- Electrifying land-based transportation. Electric vehicles offer the largest decarbonization potential for land-based transport, if they are powered by clean electricity.
- Protecting, managing, and restoring forests and other ecosystems. Protecting, managing, and restoring ecosystems could reduce emissions and/or sequester 7.3 GtCO2e per year.
Countries have the opportunity during the Global Stocktake to capitalize on momentum around a discrete number of high-impact solutions to highlight key milestones, and then work together—hand in hand with a wide range of public and private stakeholders—to make them a reality.
2. The Global Stocktake outputs should include a technical resource that leverages the vast amount of information gathered throughout the process.
A technical resource that leverages the vast amount of information submitted to the Global Stocktake could provide actionable insights on the deployment of solutions, including by summarizing the good practices and lessons learned that countries and other stakeholders have shared over the last two years.
On methane, for example, a technical resource could point to information of greatest interest to implementors. This includes the Global Methane Hub’s efforts to support catalytic investments, the International Energy Agency’s Global Methane Tracker, and submissions to the Global Stocktake process, such as EDF’s paper on policy instrument options for addressing methane emissions from the oil and gas sector.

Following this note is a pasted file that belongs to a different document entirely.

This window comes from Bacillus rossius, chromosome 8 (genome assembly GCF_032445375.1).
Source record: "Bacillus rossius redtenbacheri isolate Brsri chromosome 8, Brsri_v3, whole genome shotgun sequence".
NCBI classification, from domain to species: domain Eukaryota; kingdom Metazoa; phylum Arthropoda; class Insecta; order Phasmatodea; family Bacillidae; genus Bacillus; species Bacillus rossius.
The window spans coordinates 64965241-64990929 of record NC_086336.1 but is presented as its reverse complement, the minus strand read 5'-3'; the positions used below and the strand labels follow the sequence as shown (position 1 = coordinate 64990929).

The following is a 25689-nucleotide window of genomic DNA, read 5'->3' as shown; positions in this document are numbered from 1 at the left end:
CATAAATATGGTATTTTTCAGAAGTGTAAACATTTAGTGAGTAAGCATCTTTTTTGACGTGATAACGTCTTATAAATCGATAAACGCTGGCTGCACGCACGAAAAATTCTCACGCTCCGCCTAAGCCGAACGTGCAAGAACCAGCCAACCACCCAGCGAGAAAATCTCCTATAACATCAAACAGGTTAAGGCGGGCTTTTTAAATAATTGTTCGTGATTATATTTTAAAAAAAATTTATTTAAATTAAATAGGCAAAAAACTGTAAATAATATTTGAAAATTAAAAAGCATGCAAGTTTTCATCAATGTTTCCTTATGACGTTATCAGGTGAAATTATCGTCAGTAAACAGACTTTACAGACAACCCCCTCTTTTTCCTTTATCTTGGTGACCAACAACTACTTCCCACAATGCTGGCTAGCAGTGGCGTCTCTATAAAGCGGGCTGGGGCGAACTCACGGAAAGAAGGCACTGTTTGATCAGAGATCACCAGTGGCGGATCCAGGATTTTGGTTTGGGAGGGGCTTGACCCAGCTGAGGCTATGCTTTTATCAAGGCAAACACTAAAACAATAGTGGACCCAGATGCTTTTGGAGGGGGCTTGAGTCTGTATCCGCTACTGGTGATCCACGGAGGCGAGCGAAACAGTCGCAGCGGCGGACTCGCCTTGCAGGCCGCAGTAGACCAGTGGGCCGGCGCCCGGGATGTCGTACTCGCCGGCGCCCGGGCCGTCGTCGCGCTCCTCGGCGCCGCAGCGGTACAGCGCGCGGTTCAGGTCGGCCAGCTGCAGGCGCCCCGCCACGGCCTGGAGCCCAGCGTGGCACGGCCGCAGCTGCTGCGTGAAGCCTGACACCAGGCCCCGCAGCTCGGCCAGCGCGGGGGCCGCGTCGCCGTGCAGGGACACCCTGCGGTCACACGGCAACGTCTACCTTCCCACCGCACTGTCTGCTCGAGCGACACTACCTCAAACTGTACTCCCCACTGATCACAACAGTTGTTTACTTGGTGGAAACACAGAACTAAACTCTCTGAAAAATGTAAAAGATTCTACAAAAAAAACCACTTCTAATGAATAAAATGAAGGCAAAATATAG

3. The Global Stocktake must inform action in 2024 and 2025.
When designing the final outputs of the Global Stocktake, negotiators must keep in mind the purpose of the exercise—to inform enhanced climate action and international cooperation. The next round of NDCs is due to the UNFCCC in two short years, and we now have fewer than seven years left in this critical decade. The Global Stocktake should provide a springboard for action.
Governments, CEOs, researchers, and other stakeholders should leave COP28 with specific and actionable insights on the next steps they can take to achieve collective milestones recognized by the Global Stocktake. The Global Stocktake could then catalyze action within and beyond the UNFCCC.
In many ways, the Global Stocktake outcome will be the start of a global conversation, rather than the end. The world must be ready to react.
Little Boy Lost for 6 Days in Harsh Kenyan Wilderness is Rescued: ‘An Amazing Moment’
Kenya’s vast Tsavo East National Park is no place for the solitary. It’s easy to get lost in the dense bush, a fact 4-year-old Ayub from the Asa community will remember for the rest of his life.
The boy faced a terrifying ordeal, lost for 6 days amid a territory 66% larger than Yellowstone, and populated by killers like elephants, buffalo, and rhinos.
But this story of survival had a happy ending thanks to the help of two Kenyan-British pilots: The Carr-Harleys—Roan and Taru.